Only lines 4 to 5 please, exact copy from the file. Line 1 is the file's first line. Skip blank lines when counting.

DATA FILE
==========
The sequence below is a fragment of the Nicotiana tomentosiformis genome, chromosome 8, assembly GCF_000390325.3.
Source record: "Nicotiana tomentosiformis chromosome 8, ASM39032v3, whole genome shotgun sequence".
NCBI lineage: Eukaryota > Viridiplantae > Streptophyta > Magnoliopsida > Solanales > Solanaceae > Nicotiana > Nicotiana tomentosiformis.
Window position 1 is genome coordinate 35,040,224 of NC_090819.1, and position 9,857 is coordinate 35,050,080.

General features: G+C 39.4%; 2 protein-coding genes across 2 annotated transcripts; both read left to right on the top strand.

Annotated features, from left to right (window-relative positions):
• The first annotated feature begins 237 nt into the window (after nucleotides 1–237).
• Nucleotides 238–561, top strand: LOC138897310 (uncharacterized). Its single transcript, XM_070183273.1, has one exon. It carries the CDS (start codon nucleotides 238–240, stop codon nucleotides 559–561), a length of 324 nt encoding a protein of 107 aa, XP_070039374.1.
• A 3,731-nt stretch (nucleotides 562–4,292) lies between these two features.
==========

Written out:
Window position 1 is genome coordinate 35,040,224 of NC_090819.1, and position 9,857 is coordinate 35,050,080.

General features: G+C 39.4%; 2 protein-coding genes across 2 annotated transcripts; both read left to right on the top strand.